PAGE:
Beta2-microglobulin is a protein found on the surface of many cells. Testing is done primarily when evaluating a person for certain kinds of cancer affecting white blood cells including chronic lymphocytic leukemia, non-Hodgkin's lymphoma, and multiple myeloma or kidney disease.
Beta2-microglobulin is plentiful on the surface of white blood cells. Increased production or destruction of these cells causes Beta2-microglobulin levels in the blood to increase.
This increase is seen in people with cancers involving white blood cells, but it is particularly meaningful in people newly diagnosed with multiple myeloma. Multiple myeloma is a malignancy (cancer) of a certain kind of white blood cell, called a plasma cell. At the time of diagnosis, the Beta2-microglobulin levels reflect how advanced the disease is and the likely prognosis for that person.
When kidney disease is suspected, comparing blood and urine levels helps identify where the kidney is damaged. Beta2-microglobulin normally is filtered out of the blood by the kidney's glomeruli (a round mass of capillary loops leading to each kidney tubule), only to be partially reabsorbed back into the blood when it reaches the kidney's tubules. In glomerular kidney disease, the glomeruli can't filter it out of the blood, so levels increase in the blood and decrease in the urine. In tubular kidney disease, the tubules can't reabsorb it back into the blood, so urine levels rise and blood levels fall. After a kidney transplant, increased blood levels may be an early sign of rejection.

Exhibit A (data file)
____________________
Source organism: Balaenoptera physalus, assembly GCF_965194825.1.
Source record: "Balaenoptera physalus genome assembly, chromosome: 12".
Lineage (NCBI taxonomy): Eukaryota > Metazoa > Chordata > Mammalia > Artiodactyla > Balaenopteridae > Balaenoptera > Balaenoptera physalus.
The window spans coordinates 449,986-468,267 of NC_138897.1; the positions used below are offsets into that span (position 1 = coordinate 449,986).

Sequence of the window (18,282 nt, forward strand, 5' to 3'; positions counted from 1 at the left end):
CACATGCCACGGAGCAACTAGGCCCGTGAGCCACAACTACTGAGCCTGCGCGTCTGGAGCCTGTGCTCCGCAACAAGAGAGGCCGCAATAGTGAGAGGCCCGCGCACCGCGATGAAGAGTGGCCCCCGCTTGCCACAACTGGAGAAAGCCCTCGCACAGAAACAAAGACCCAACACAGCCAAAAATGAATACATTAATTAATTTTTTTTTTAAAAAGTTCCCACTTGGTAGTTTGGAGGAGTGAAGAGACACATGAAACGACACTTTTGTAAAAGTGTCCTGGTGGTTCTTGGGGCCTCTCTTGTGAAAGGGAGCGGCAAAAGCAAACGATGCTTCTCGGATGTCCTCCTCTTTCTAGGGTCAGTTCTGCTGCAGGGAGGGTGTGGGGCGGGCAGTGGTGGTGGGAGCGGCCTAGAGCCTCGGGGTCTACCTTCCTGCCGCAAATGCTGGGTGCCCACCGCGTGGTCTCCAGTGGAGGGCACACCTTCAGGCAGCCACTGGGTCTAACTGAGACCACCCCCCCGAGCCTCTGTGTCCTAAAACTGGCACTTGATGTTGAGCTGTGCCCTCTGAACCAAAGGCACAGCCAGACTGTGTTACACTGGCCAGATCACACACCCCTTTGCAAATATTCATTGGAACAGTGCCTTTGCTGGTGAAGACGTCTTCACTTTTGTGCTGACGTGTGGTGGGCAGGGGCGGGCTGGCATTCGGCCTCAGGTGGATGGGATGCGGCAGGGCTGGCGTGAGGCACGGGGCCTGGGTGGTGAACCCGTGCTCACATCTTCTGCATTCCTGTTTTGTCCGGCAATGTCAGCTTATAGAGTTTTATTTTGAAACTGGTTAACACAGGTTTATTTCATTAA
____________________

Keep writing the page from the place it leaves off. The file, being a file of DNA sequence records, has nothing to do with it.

Increased urinary levels are found in people with kidney damage caused by high exposure to the heavy metals cadmium and mercury. Periodic testing of workers exposed to these metals helps to detect beginning kidney damage.
Beta2-microglobulin levels also rise during infection with some viruses, including cytomegalovirus and human immunodeficiency virus (HIV). Studies show that as HIV disease advances, beta2-microglobulin levels rise.
Testing methods vary, but most involve adding the person's serum-the yellow, liquid part of blood-or urine to one or more substances that bind to beta2-microglobulin in the serum or urine. The amount of the substance(s) bound to beta2-microglobulin is measured and the original amount of beta2-microglobulin is determined.
The test is covered by insurance when medically necessary. Results are usually available the next day.
The blood test requires 5 mL of blood. A healthcare worker ties a tourniquet on the person's upper arm, locates a vein in the inner elbow region, and inserts a needle into that vein. Vacuum action draws the blood through the needle into an attached tube. Collection of the sample takes only a few minutes.
Urine may be a single collection or collected throughout a 24-hour time period. The urine should be refrigerated until it is brought to the laboratory and must not become acidic.
Discomfort or bruising may occur at the puncture site or the person may feel dizzy or faint. Pressure to the puncture site until the bleeding stops reduces bruising. Warm packs on the puncture site relieve discomfort.
The meaning of an abnormal result varies with the clinical condition of the person tested. In a person with multiple myeloma, a higher level means a poorer prognosis than a lower level. In a person with kidney disease, an increased blood level means the problem is tubular, not glomerular. In a kidney transplant patient, an increase may be a sign of rejection, toxic amounts of antirejection medication, or a viral infection. An increased level in a worker exposed to cadmium or mercury may signal beginning kidney damage, and in a person with HIV, advancing disease.